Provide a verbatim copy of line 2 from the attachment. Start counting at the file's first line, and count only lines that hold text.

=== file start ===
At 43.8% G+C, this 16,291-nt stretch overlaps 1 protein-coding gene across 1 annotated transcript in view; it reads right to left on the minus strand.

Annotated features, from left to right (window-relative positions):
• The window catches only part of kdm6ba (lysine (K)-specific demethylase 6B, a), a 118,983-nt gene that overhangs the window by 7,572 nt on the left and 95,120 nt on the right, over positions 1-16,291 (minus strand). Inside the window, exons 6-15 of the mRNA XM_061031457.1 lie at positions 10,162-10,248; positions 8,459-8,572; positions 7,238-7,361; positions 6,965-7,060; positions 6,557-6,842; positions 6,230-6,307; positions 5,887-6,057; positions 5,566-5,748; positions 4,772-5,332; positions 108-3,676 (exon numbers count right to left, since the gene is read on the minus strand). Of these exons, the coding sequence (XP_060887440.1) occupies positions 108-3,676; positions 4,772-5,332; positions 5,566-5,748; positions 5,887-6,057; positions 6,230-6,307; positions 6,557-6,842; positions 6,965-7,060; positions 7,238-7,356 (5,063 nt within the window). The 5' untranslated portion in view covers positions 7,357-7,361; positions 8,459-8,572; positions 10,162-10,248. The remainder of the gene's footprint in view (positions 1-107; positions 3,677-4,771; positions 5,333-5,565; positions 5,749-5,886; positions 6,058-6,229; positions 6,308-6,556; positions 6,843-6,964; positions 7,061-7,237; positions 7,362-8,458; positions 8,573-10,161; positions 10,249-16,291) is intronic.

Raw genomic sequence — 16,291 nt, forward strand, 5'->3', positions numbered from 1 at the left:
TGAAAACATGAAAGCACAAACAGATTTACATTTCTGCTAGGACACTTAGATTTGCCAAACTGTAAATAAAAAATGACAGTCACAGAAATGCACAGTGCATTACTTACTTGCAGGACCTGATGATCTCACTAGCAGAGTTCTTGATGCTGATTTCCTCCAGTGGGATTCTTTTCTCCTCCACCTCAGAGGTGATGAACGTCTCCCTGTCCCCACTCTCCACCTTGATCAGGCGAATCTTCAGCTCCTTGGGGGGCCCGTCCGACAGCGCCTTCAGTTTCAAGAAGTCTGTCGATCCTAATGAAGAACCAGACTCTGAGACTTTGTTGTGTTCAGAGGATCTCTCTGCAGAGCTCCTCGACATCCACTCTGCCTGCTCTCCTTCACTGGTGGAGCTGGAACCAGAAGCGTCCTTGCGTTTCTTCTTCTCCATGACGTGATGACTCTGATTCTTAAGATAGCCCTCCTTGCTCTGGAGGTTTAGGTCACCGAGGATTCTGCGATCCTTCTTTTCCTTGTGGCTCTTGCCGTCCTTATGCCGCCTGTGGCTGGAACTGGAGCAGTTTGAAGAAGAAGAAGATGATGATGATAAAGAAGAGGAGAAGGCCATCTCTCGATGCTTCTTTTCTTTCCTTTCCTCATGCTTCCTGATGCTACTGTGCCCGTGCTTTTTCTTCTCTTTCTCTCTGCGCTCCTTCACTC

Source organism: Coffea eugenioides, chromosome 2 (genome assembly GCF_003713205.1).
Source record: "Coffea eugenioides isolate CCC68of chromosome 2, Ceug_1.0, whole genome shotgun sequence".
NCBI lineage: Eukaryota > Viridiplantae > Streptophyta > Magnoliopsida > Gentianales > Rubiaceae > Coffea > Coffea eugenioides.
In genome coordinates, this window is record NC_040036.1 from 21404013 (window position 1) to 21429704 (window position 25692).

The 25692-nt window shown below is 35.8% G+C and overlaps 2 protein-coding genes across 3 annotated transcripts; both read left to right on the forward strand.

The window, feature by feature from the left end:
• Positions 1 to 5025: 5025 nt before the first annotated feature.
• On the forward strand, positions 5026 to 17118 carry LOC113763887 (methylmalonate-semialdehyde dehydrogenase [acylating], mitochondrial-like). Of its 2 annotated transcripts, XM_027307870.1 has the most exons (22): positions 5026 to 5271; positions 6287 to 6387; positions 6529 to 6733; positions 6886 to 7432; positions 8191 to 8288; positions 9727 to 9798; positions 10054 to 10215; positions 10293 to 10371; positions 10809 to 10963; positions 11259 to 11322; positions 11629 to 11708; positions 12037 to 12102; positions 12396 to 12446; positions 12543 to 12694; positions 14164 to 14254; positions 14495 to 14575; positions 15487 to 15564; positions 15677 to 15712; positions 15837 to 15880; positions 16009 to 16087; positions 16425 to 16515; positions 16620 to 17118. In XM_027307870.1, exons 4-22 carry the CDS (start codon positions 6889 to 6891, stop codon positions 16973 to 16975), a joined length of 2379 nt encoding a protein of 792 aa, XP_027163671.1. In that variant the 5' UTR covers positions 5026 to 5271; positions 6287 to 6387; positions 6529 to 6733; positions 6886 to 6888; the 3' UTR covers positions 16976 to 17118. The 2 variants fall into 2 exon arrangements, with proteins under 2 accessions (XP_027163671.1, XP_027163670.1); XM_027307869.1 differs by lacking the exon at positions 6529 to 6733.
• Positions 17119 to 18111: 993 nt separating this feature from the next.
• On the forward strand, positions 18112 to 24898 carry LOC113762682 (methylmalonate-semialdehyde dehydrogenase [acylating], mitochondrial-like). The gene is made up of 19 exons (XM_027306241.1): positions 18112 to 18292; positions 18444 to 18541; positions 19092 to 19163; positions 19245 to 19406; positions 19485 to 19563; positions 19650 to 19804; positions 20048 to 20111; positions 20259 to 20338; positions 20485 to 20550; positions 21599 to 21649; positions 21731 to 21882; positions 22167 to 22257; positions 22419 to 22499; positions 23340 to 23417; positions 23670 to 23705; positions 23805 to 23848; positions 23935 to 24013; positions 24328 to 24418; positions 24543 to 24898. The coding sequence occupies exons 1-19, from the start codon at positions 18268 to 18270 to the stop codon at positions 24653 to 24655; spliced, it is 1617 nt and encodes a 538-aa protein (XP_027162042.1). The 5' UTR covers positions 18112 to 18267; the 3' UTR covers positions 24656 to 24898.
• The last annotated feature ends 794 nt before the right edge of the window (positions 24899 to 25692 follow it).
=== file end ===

Annotated features, from left to right (window-relative positions):